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Friday, 14 September, 2001, 14:57 GMT 15:57 UK
A fearfully unique occasion
Parliament Square during the three minute silence for victims of the US atrocity
Parlaiment Square came to a standstill in mourning
Nick Assinder

It is hard to think of a single occasion since the second world war when the House of Commons has been so united, so grieving - or so fearful.

There were crisis debates over Suez, the Falklands war, the Gulf conflict and IRA outrages such as Omagh.

But, momentous as those occasions were, there was something awfully unique about the recalled Commons debating the atrocities in New York.

It wasn't just the scale of the attack or the unimaginable suffering and loss of life - including hundreds of Britons.

It had something to do with the growing realisation that this horror is far from over, that it has probably affected every community in the Western world, and that it is leading us into territory we have never before visited.

Prime Minister Tony Blair
Blair warned of action ahead
There was a palpable feeling - not just in the Commons chamber but in the entire Palace of Westminster - that history is about to unfold.

The prime minister was blunt. He repeated his wholehearted support for President Bush. And he came as close as is possible to confirming he would back an unprecedented and continuing "war" against global terrorism.

And he won the support of newly-elected Tory leader Iain Duncan Smith - giving his first performance in his new job.

Spirit of unity

There were dissenting voices from the likes of father of the House Tam Dalyell, but these were offered in a genuine spirit of unity and concern over the possible consequences of retaliatory action.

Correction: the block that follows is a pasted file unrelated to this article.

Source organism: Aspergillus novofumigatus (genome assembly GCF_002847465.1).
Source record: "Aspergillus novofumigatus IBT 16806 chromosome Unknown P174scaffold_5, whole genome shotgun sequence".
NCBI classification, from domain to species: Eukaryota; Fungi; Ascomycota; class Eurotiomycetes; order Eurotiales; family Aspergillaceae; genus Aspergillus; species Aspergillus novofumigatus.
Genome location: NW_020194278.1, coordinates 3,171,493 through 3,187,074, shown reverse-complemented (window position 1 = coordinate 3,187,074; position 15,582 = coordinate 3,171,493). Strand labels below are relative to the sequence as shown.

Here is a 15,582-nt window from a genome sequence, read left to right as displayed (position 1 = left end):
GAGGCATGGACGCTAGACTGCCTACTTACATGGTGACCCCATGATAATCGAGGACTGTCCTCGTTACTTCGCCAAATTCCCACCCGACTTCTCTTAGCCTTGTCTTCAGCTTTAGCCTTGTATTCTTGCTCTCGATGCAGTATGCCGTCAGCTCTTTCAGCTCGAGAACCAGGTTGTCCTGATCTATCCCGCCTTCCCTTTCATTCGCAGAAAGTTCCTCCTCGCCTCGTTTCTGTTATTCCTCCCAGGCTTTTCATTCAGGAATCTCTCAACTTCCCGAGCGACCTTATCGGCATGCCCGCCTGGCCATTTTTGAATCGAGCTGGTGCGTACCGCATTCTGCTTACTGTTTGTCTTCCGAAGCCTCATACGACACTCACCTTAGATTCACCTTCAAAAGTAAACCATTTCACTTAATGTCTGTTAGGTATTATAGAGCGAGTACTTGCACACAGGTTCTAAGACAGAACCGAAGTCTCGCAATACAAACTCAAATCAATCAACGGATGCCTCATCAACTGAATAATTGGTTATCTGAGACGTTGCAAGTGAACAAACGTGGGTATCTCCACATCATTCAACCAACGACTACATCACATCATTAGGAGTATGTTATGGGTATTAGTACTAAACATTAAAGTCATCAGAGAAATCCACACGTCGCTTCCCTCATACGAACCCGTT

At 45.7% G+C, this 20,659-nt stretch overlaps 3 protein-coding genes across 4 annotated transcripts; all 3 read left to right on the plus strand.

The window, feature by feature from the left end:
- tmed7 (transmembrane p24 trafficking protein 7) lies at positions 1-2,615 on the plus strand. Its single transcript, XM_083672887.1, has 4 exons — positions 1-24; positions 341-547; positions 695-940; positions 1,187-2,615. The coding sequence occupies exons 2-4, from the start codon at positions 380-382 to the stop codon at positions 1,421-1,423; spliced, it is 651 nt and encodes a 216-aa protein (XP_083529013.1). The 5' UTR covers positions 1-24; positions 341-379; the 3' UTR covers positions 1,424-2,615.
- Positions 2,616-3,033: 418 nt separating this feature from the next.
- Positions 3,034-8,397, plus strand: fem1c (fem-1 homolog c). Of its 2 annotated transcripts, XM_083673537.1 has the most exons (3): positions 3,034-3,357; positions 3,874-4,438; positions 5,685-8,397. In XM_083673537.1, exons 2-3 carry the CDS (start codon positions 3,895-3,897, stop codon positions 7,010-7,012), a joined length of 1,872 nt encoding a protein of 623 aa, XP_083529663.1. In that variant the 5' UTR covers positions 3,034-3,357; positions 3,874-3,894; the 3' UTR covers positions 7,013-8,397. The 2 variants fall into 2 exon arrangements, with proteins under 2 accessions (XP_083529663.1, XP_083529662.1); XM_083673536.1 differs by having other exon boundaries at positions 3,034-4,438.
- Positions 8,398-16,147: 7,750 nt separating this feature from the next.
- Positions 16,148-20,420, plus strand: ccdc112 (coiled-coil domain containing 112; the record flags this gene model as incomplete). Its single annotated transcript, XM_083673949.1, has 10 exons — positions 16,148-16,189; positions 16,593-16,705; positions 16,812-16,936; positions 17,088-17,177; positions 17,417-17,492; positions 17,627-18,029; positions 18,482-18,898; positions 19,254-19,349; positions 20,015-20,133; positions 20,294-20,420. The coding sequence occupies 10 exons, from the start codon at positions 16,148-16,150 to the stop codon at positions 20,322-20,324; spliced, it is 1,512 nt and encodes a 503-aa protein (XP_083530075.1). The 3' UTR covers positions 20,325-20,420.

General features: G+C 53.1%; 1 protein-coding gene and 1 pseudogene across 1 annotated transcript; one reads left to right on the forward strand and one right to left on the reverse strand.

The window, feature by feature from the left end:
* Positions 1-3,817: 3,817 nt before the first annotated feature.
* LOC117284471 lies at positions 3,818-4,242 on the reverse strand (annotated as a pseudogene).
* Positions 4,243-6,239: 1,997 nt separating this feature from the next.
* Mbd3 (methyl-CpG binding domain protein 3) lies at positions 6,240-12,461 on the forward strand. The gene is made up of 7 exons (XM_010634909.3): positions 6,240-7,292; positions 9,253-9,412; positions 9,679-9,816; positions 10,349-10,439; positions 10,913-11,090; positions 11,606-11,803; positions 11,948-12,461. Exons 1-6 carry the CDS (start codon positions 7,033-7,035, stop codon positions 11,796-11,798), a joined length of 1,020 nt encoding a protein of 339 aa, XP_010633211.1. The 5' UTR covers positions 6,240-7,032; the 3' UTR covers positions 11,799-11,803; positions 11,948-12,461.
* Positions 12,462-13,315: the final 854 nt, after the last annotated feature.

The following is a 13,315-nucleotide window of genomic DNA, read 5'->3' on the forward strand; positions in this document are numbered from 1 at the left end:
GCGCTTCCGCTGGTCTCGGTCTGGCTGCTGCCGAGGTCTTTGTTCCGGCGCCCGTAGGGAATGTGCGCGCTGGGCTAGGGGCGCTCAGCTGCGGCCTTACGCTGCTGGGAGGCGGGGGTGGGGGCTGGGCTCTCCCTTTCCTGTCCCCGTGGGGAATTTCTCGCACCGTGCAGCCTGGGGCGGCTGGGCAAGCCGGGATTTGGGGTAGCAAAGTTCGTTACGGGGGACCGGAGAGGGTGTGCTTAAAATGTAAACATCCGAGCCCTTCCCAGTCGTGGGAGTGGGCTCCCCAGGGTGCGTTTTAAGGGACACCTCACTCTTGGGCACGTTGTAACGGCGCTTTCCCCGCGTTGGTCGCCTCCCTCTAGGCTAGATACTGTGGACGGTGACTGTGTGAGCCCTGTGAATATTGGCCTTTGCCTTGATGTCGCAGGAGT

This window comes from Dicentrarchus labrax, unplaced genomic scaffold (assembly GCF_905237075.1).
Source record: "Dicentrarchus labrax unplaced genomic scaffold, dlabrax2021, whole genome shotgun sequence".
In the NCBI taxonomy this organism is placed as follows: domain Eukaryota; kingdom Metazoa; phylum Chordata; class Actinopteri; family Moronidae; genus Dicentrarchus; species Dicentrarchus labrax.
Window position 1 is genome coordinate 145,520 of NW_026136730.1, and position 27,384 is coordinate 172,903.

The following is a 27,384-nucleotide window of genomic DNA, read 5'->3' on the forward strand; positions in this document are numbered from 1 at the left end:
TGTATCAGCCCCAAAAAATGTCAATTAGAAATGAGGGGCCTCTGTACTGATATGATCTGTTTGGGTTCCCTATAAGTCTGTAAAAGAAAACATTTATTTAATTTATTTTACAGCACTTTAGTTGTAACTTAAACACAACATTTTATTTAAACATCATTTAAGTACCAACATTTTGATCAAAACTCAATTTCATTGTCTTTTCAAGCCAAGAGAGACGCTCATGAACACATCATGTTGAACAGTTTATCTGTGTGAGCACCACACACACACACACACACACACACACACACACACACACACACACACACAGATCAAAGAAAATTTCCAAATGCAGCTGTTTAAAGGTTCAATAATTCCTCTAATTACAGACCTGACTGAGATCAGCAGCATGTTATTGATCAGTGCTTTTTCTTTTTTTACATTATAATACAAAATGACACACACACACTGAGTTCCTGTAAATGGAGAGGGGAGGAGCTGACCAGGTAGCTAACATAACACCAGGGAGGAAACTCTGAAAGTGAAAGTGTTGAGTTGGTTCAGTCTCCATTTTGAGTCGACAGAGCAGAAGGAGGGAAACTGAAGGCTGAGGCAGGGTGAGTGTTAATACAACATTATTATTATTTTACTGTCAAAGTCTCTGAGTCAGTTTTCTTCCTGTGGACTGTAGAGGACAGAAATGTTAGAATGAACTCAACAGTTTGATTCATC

Only veteran left winger Dennis Skinner broke the atmosphere by suggesting President Bush had "scurried back to his bunker" at the first sign of attack. He was greeted with shouts of "shame."

Labour MP Dennis Skinner
Skinner shattered the mood
But it was when Big Ben struck 11 and Speaker Michael Martin called for the three minutes silence that the extraordinary nature of this occasion struck home.

To a person, MPs stood in silence, the massive building works being carried out in the Palace of Westminster came to a halt, staff stopped in their tracks and even the normally frantic traffic around Parliament Square came to a halt.

For three minutes life seemed to come to a halt. The utter silence was almost eerie.

The thought that this was happening right around the globe was both moving and comforting.

Horror and fury

Later, in the MPs bar and restaurant, there was none of the usual levity and sniping.

Party differences were genuinely cast aside as foes and allies alike attempted to express their horror and fury at what had happened in New York.

But there was also the apprehension. The knowledge that at almost any time now US vengeance will be unleashed.

In many ways, this was only the beginning. It is inconceivable that Parliament will not soon be debating this crisis again - an no one dares predict under what circumstances.


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See also:

14 Sep 01 | Americas
Nations grieve for US terror victims
14 Sep 01 | UK Politics
Blair pledges action against terror
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